Sky Sports, which will be the only broadcaster to show the game live on television, has also secured the Internet rights to the game and will screen it free of charge on its web site.
Anyone living in the United Kingdom with a home computer and an Internet connection will be able to log on to the site and watch the game as it happens, having first downloaded a free "media player" - which enables the computer to show moving pictures - from the web site. The only cost to viewers will be the local call charges to connect to their Internet service provider.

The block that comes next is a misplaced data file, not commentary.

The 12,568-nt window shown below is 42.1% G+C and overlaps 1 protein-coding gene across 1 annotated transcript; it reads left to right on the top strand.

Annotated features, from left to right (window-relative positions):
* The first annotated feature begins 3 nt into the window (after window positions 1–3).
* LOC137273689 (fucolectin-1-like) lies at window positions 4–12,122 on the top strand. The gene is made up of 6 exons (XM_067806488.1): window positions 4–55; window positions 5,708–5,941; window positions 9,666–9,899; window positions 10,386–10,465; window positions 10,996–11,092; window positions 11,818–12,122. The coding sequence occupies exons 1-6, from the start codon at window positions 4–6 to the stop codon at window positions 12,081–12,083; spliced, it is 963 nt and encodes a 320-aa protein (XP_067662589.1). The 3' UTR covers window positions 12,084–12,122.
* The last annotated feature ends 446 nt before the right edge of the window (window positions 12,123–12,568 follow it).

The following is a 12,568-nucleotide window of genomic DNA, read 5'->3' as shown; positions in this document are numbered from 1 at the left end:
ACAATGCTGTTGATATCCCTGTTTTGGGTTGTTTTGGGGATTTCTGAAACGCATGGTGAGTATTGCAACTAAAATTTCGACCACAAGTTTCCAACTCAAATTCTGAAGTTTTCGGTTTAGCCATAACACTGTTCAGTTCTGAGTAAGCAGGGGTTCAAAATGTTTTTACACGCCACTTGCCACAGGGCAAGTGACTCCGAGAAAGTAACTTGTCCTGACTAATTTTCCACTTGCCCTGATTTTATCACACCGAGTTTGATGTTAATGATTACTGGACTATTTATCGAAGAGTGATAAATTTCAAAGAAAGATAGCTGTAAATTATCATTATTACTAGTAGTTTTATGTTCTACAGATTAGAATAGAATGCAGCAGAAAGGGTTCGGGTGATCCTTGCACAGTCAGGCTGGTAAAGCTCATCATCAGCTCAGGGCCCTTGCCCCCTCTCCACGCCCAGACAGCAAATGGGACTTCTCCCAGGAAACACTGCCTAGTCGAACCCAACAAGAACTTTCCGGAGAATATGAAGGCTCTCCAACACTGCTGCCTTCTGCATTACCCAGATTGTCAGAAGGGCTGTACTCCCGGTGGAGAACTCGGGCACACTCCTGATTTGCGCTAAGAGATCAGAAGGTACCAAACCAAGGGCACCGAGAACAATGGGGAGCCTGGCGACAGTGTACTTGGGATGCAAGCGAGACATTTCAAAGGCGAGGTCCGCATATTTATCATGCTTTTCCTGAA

The action will be shown via a screen just a couple inches square and is liable to be jerky unless the viewer's computer has a high-speed modem.
"Realistically it's going to be a standard Internet streaming feed," Andrew Sholl of Sky said yesterday. "But then it's not television. These are early days for the technology but we're moving on it. And as the match is not live terrestrial TV and of immense interest, it's a good game to start with."
Sky has the rights to show the game only in the UK. Computer users outside the UK and Ireland will not be able to watch on the net because BT and UUNet (the companies carrying the feed) will only serve computers based in the UK and Ireland.